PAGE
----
Not all experiments in time necessarily focus on the fantastic, however. From Rope to Russian Ark, the mundane mysteries of ‘real time’ have been a subset of inquiry in exercises in film time. At the moment, Richard Linklater is foremost in tinkering with this conception with his decades-long film projects. Boyhood, his most recent, takes a shape not dissimilar from many coming of age movies; but its conceit—filming the same actors each year for a period of twelve years and following their life changes and growth—gives it a feeling of immediacy and perpetual present-tense experience that distances the work from pastiche. In Boyhood, the evolution of perspective and personality is sped up, making the imperceptible perceptible and organic in a way that is rarely captured onscreen. It’s often a shapeless and episodic affair, and, as a matter of course, resembles the manner in which life unfolds—uncertainly, in fits and starts, with the occasional narrative arc, and with no knowledge of what will come next. The only through-line is time itself, constantly marching on, and the characters are caught in its wave and moved from one circumstance to the next.
His Before trilogy, on the other hand, takes a different tact toward similar ends. It is a love story, but one that eschews ‘happily ever after’ threads in favor of large chunks of discourse and encircling, and vast gaps in time. Before Sunset and Before Midnight took off from Linklater’s 1995 film Before Sunrise—where characters Jesse and Celine meet on a train and wander Vienna all evening. The second installment takes place 9 years later in Paris and the film itself was created 9 years after the first. And, the final installment takes place another 9 years after that in Greece. These installments operate at a pace approaching real time—long takes chronicle lengthy walk-and-talk passages where various topics and philosophies are discussed. So, like Boyhood, the organic progression of time is inside and outside the film (taking a cue from Michael Apted’s Up documentaries), but here the concept of time is also deployed through aligning film time and experienced time. It is a complex conflation of the real and the fictional that opens up new mechanisms for telling familiar stories through a simple grounding in existent temporality.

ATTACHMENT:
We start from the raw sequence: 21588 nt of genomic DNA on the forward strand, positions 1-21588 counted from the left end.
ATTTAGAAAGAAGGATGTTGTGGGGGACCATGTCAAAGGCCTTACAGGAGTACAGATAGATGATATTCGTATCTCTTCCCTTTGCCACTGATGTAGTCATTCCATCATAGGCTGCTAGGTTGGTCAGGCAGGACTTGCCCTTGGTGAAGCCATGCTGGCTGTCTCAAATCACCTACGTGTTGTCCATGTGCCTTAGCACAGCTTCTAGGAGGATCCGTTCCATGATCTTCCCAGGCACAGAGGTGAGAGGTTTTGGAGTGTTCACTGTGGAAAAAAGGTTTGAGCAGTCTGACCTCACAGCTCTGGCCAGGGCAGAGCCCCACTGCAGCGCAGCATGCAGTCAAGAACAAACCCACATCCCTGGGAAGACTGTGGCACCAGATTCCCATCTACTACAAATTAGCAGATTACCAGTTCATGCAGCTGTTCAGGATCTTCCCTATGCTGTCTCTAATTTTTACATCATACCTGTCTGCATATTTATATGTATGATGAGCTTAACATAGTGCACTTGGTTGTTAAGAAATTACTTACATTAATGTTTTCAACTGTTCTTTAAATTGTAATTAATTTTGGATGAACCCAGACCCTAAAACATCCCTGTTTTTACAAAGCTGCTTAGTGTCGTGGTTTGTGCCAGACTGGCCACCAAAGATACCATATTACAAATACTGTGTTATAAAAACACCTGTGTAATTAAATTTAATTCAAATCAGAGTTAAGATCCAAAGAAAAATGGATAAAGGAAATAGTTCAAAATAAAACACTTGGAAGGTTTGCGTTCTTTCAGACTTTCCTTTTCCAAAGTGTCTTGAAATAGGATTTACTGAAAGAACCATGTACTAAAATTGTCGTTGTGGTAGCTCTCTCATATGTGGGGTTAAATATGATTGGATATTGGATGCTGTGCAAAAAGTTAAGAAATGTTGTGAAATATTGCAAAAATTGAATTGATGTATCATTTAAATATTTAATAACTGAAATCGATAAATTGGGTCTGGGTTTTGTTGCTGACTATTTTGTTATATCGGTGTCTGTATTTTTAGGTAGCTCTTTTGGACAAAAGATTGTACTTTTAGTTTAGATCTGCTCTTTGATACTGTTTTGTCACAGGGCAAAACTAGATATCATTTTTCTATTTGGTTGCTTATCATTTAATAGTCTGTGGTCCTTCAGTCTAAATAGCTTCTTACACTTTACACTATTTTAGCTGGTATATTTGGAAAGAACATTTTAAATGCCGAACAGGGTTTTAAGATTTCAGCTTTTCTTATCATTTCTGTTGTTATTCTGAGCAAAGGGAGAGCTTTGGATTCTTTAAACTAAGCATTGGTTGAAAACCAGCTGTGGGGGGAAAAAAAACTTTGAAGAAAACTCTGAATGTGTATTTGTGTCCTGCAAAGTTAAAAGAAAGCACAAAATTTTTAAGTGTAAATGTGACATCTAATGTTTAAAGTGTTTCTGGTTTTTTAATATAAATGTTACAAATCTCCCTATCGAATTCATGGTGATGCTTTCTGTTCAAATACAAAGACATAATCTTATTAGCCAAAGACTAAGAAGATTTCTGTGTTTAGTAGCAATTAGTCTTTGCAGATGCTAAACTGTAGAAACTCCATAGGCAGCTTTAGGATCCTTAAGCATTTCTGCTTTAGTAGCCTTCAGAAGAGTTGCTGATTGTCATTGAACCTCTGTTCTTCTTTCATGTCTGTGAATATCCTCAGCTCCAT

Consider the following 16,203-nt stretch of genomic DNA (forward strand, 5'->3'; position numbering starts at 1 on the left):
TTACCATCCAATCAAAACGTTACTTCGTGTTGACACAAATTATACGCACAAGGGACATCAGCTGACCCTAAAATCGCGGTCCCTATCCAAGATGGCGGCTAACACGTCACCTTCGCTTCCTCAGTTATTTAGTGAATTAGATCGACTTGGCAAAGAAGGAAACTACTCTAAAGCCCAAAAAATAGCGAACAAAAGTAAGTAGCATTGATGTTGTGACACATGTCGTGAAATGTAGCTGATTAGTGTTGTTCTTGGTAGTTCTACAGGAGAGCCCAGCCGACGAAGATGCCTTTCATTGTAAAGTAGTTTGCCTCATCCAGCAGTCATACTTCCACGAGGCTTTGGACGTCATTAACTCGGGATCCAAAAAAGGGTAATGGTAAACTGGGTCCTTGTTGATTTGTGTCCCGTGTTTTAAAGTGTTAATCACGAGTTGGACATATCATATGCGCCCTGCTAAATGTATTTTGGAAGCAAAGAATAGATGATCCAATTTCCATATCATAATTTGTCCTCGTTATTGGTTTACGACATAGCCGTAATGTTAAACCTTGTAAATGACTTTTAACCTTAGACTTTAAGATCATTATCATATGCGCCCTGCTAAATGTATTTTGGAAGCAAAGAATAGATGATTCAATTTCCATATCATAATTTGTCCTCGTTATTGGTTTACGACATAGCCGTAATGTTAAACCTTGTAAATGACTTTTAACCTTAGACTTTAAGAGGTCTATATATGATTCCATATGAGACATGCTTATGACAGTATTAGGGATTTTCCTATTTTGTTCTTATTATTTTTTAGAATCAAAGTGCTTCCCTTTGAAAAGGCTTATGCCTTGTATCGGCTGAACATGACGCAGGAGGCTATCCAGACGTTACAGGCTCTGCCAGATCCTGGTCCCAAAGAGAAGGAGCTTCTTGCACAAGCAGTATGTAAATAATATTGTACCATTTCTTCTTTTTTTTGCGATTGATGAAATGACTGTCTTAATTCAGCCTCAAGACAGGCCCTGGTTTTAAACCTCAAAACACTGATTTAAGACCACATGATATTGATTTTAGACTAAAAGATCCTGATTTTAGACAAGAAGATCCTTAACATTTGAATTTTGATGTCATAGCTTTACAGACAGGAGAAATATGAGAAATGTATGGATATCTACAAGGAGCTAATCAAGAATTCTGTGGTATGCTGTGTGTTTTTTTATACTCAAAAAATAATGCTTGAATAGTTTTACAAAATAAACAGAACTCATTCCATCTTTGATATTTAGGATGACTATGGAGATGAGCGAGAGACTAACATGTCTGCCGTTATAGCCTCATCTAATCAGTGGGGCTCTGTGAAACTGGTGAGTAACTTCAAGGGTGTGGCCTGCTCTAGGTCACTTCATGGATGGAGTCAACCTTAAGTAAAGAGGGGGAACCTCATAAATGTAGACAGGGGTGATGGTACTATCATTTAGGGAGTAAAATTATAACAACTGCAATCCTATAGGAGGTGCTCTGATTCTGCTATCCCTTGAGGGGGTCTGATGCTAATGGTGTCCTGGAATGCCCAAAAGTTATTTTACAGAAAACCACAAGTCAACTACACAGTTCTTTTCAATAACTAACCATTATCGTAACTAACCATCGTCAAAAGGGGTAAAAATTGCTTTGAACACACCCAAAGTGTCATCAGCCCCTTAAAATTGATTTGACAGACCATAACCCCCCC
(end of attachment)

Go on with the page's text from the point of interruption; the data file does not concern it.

Another preeminent contemporary film time experimentalist is Christopher Nolan, though he emphasizes the grandiose over the intimate. In his creations fantasy and theoretical physics are entwined, mutually-informed areas of inquiry. Interstellar and Inception are particularly fascinating for how they layer time, creating parallel planes and traversing the relationships between them. In these constructions, relative experience is fore-fronted—a consistent, unifying principle can be experienced totally differently from one character to the next and from one plane to another. Interstellar splits along at least five levels of temporal experience, likely more. Character subsets experience time differently depending on positioning within the narrative spanning across solar systems, as well as proximity to a time-warping singularity. In Interstellar, we are no longer dealing with simple categories of plot time, experienced time, story time; these are broken into subcategories as different characters exist in different temporal realities. The way time is laid out is rational, grounded in principle and science, but we are operating at the outer fringes, experiencing operations of time that are grounded but still confounding. The nested dreamscapes in Inception mirror this, operating in parallel, with time moving at different rate ratios depending on dream-depth.
Relativity is equated to the process and experience of film itself. Film has the capacity to order and reorder time and space, but is beholden to the human mind and its machinations to make sense of the fragments as a whole. It is simultaneously fantastic and mechanical, fragmented and coherent. Time dilates, it bends, but it never breaks. We are always attempting to understand it, quantify it, and measure it, but new anomalies and variables constantly emerge that need to be accounted for.
This article was written by Oliver O’Sullivan, a writer for dusk magazine.